I think there is an inflection point where a coder mindlessly spewing out code transforms into a thoughtful software craftsman capable of creating maintainable code.  That inflection point happens the day a coder first stops, lifts his/her nose out of the coding window, and says to him/herself "where should this code go?"  That might also lead to questions like "how can I do this with less code?" or "how can I write this to make it easier to understand?" or even "how can I solve one problem at a time?"  The rest of a developer’s career is spent pursuing better and better answers to the question "where should this code go?"

About Jeremy Miller

Jeremy is the Chief Software Architect at Dovetail Software, the coolest ISV in Austin. Jeremy began his IT career writing "Shadow IT" applications to automate his engineering documentation, then wandered into software development because it looked like more fun. Jeremy is the author of the open source StructureMap tool for Dependency Injection with .Net, StoryTeller for supercharged acceptance testing in .Net, and one of the principal developers behind FubuMVC. Jeremy's thoughts on all things software can be found at The Shade Tree Developer at http://codebetter.com/jeremymiller.
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  • http://www.thesoftwaredevotional.com/ Michael S. Jones

    This is among my favorite blog posts of the year. You elegantly put into words what I think most experienced developers intuit regarding the progression of developers wrt loose coupling. I posted recently about loose coupling and included a reference to your post.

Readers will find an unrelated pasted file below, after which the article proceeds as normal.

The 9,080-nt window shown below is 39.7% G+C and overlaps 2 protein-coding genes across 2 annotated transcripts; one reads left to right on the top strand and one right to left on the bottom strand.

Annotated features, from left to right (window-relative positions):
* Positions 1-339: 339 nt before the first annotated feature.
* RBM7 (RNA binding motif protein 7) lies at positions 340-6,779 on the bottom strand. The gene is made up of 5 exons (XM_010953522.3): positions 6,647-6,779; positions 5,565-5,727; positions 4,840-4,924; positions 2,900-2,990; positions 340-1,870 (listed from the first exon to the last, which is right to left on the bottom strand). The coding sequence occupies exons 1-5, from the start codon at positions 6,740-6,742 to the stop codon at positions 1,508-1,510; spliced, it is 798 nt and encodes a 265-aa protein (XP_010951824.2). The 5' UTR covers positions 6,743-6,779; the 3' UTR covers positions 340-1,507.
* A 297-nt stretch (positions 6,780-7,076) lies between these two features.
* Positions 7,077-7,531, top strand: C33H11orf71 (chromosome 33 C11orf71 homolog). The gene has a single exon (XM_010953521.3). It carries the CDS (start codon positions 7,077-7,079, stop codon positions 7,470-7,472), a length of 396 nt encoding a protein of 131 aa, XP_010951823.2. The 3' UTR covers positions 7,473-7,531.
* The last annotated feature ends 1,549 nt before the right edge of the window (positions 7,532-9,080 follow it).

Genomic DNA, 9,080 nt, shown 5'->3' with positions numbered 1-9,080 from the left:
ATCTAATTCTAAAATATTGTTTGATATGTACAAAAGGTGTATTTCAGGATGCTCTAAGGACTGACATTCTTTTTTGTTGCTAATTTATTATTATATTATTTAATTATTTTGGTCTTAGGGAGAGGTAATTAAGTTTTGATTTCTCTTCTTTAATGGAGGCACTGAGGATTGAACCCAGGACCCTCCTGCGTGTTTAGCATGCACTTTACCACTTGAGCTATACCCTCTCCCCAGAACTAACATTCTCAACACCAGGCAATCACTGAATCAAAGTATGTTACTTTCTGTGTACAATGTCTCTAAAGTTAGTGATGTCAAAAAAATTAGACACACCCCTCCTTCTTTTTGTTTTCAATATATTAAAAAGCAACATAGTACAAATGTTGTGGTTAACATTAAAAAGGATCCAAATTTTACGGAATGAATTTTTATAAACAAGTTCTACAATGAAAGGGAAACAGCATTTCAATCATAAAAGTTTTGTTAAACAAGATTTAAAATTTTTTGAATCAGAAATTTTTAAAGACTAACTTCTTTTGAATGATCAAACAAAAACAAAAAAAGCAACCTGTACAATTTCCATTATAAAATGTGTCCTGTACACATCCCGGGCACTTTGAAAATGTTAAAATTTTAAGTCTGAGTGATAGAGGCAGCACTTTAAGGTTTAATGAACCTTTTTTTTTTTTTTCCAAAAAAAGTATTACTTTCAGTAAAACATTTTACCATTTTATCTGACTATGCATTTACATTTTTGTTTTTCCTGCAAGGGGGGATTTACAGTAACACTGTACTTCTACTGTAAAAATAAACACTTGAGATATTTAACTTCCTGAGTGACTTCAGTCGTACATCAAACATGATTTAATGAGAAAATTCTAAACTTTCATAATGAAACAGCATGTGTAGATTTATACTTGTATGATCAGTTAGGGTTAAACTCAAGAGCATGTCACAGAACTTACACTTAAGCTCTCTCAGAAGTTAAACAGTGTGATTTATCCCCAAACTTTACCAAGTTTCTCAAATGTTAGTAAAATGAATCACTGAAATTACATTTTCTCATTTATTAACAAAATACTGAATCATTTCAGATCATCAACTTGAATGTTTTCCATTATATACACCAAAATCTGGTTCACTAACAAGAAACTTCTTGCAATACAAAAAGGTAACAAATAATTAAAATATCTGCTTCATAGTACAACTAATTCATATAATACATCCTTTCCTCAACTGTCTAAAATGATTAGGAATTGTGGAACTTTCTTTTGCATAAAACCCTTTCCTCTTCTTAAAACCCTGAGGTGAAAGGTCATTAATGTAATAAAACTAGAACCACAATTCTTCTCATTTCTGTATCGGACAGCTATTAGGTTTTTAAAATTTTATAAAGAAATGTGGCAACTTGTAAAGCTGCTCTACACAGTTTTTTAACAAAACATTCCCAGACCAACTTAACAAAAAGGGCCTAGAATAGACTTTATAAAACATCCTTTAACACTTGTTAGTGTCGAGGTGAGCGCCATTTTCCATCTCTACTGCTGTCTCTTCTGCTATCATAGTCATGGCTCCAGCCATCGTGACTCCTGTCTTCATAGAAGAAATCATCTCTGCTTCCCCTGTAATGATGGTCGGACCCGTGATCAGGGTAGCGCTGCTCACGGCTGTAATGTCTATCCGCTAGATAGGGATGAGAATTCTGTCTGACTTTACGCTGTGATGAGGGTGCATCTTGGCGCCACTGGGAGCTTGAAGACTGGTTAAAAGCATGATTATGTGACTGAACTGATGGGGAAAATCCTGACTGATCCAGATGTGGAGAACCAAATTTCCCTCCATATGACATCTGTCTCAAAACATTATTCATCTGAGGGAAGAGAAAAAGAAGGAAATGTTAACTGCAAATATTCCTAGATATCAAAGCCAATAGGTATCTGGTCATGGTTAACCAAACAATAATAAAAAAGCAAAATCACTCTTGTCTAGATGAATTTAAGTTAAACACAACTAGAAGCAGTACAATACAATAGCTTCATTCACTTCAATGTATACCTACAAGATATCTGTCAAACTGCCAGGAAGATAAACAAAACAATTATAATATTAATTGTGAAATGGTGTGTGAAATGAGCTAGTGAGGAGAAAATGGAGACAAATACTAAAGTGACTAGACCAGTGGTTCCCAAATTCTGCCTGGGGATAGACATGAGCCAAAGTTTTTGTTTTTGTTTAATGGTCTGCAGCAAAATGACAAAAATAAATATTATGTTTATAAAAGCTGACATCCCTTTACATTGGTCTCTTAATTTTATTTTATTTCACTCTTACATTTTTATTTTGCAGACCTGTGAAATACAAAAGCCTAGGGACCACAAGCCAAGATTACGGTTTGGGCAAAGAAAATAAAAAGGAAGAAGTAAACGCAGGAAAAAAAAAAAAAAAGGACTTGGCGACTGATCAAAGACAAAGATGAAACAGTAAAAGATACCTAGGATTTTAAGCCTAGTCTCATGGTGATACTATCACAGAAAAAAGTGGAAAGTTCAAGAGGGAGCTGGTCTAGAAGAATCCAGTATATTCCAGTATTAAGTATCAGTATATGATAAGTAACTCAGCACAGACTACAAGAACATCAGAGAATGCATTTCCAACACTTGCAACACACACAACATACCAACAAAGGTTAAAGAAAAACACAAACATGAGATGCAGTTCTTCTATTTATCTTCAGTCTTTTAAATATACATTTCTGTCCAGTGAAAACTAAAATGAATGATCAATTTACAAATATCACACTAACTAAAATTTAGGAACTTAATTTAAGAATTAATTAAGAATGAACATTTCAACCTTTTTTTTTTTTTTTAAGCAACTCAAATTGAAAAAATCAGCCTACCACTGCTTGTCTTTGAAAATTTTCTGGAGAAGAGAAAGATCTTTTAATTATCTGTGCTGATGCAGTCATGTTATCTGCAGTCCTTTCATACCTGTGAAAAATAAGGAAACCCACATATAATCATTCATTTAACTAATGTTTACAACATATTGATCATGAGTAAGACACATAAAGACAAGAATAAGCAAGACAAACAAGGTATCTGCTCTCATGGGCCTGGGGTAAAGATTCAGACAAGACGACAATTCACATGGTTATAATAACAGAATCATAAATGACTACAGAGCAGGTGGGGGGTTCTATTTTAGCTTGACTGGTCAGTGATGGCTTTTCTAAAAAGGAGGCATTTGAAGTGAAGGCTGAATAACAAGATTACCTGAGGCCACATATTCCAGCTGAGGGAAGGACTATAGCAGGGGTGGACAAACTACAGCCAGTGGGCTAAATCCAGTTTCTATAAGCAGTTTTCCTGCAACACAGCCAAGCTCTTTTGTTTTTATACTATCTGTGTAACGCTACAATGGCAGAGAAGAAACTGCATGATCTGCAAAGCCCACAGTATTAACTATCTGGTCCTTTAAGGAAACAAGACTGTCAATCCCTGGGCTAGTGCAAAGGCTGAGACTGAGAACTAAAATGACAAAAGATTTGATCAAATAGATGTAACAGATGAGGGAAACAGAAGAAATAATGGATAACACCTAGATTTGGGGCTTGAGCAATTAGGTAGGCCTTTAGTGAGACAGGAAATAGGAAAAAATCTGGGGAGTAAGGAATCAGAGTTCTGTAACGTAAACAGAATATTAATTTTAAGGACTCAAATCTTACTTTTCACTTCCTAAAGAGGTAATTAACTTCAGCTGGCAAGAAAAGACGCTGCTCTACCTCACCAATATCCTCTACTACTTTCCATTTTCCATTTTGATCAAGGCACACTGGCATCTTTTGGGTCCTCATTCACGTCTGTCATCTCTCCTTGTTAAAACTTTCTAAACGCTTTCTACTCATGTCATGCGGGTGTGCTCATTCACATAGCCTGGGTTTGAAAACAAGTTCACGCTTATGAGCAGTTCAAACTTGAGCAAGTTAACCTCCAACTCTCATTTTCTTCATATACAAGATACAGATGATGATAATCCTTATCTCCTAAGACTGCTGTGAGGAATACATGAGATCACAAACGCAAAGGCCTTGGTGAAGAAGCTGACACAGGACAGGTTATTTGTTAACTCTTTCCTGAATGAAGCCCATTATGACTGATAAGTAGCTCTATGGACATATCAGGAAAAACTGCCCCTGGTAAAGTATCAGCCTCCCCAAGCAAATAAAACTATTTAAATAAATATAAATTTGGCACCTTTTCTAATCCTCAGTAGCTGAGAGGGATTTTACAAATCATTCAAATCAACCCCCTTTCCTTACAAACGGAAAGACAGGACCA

http://www.thesoftwaredevotional.com/2009/02/loose-coupling-is-good-tight-coupling-is-the-devil.html

  • http://lalitkale.wordpress.com Lalit kale

    Hi jeremy!
    Excellent Post on how developer’s thought process evolves!
    Unfortunately,In Outsourcing world,as a developer I am forced to write a code which goes into #2 of this post.
    whether in my mind,I am already advanced to #3,the problem is I got isolated and appears isolated and get those dirty looks (he is so wicked,why he want to refactor when everything is working fine and concerns are isolated!!)

    Ah! Passion for writing better code is yielding me emotional storms!!

    Wish somebody who understand could hire me!!

  • Doni Grande

    >>> So how do you recommend training an eager kid out of college with little or no experience to get through these steps quickly?

    There is no quick fix other than to make mistakes, admit them, and learn from them. You can’t teach experience. Ultimately you understand good code by reading and writing good code. You usually learn to write good code by writing, and rewriting lots of code. And that takes time.

    If you look at the steps above, all but 1) involves active thought and effort on the part of the developer. It is hard work, but work worth doing.

  • Mike

    So how do you recommend training an eager kid out of college with little or no experience to get through these steps quickly?

  • http://jamesryangray.blogspot.com/ Ryan Gray

    It seems like TDD plays on the instincts of coders in phase 1 – ‘just get this test to pass’ is sort of like ‘just get this thing to work’. The problem is, you sort of have to see the bigger picture (IoC, DI, ORMing, etc.) from the outset in order to really see TDD shine. I think this is where the leadership of ‘architects’ comes into play; they have to say to the junior devs, ‘code it this way, kid… you’ll see how it all comes together later.’

  • http://blowmage.com/ Mike Moore

    @Jeremy Exactly right. You can find links to all of Neal Ford’s “Ruby Matters” blog posts off of the Alt.NET Podcast page on Ruby’s object model.

    http://altnetpodcast.com/episodes/10-oop-in-ruby